WRATH OF THE TITANS
Author: JoAnne Hyde
March 30, 2012
SYNOPSIS: A decade after his heroic defeat of the monstrous Kraken, Perseus-the demigod son of Zeus-is attempting to live a quieter life as a village fisherman and the sole parent to his 10-year old son, Helius. Meanwhile, a struggle for supremacy rages between the gods and the Titans. Dangerously weakened by humanity's lack of devotion, the gods are losing control of the imprisoned Titans and their ferocious leader, Kronos, father of the long-ruling brothers Zeus, Hades and Poseidon. Perseus cannot ignore his true calling when Hades, along with Zeus' godly son, Ares (Edgar RamŪrez), switch loyalty and make a deal with Kronos to capture Zeus. The Titans' strength grows stronger as Zeus' remaining godly powers are siphoned...
Wrath of the Titans
is exactly what youíd expect it to be. The filmís most prominent feature is fighting. There are many crumbling rocks, balls of fire, bolts of lightning, and general mayhem as gods and demi-gods duke it out to either save or destroy the Universe. The narrative plays fast and loose with the actual stories of classical mythology, and the degree to which that bothers you probably depends on how much you enjoyed mythology back in school. I was one of those nerds who liked it, so I had to sort of forget what I knew about the real stories. Yes, there is a minotaur, and itís in a labyrinth. Itís just not the one on Crete designed by Daedalus by order of King Minos. The minotaur in that labyrinth was defeated by Theseus -- not Perseus. Yes, thereís a Cyclops -- in fact there are a number of them. Itís just not the one defeated by Hercules as one of his twelve labors. That being said, I donít think the fans in the preview audience were bothered by such minutia, judging by their applause at the end of the film. They came to see some bad**s fighting along with some awesome special effects. The film definitely delivers these, and, to its credit, itís better than Clash of the Titans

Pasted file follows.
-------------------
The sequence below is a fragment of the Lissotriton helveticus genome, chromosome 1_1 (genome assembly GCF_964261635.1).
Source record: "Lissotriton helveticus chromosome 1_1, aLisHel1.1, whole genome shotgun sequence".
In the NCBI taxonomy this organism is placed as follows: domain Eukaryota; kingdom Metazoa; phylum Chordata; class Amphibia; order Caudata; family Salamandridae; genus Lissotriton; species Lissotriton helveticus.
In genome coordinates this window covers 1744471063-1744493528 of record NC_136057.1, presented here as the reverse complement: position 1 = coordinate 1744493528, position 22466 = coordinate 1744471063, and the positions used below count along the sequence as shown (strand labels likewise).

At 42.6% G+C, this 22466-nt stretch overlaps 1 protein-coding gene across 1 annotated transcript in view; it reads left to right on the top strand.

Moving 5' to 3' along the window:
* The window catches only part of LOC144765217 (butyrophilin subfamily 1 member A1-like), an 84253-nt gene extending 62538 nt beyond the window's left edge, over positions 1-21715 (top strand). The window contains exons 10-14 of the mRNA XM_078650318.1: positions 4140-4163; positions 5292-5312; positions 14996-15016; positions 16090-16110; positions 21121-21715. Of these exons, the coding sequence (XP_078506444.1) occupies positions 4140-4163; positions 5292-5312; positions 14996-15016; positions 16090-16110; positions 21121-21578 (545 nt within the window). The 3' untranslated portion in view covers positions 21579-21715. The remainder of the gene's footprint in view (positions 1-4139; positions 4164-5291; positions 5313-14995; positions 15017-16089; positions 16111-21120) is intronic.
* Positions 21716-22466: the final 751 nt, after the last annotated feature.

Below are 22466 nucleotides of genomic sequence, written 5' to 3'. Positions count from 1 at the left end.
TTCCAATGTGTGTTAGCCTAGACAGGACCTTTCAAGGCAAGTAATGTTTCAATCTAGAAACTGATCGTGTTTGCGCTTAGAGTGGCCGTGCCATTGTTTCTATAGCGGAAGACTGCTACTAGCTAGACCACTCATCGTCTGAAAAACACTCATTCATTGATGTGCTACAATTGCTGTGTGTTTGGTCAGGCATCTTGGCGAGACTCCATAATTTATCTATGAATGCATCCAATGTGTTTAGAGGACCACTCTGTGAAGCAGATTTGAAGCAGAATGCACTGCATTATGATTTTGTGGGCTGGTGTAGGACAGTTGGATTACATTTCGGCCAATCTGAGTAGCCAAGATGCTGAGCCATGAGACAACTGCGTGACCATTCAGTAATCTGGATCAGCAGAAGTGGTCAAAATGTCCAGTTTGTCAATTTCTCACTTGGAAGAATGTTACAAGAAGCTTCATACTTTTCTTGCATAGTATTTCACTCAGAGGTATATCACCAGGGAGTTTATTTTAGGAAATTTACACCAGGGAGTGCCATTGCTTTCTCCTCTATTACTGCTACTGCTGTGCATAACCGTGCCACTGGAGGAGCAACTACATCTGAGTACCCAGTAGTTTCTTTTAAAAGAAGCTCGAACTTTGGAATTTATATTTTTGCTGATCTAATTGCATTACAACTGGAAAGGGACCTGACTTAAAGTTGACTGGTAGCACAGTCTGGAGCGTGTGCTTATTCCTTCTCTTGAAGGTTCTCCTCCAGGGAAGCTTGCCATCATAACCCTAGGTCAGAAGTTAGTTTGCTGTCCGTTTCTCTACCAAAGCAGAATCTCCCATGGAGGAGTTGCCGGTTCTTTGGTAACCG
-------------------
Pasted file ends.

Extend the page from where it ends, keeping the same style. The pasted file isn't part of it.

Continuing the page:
The film begins with Perseus( Sam Worthington), as a widower with a young son Helius (John Bell), living the life of a simple fisherman. Having rejected the life of a hero after killing the monster Kraken, heís not too happy when Zeus (Liam Neeson) shows up to inform him that he needs to step up and help defeat Hades (Ralph Fiennes) and Ares (Edgar Ramirez) whoíve inexplicably decided to ally themselves to free the murderous Kronos from the underworld dungeon Tartarus. Kronos apparently wants to destroy the Universe, and somehow, Hades and Ares seem to think theyíll benefit from this. Of course, Perseus canít ignore this threat when Zeus is captured and held in Tartarus so that Kronos can siphon off his strength. Cursed with the true nature of a hero, he sets out with Queen Andromeda (Rosamunde Pike) and the notoriously unreliable son of Poseidon, Agenor (Toby Kebbell). Poseidon (Danny Huston) believes that Perseus and Agenor together can retrieve Zeusís stolen lightning bolt from Ares to combine with the other two lethal weapons fashioned by Hephaestus (Bill Nighy): Poseidonís trident and Hadesís staff. These three combined are the only weapon that will kill Kronos if he escapes Tartarus. The rest of the narrative involves the difficulties -- and creatures -- they have to overcome to save the Universe.
For the fantasy genre of film that deals with classical mythology, The Wrath of the Titans fulfills its purpose adequately. Itís short on narrative and character development and long on action. The mostly male preview audience seemed satisfied, and Iím assuming that most people whoíll see the film will know what to expect. Itís not a wonderful movie, but itís not a terrible one, either.
Just go prepared for the deafening volume and the headache youíre likely to get from the 3D glasses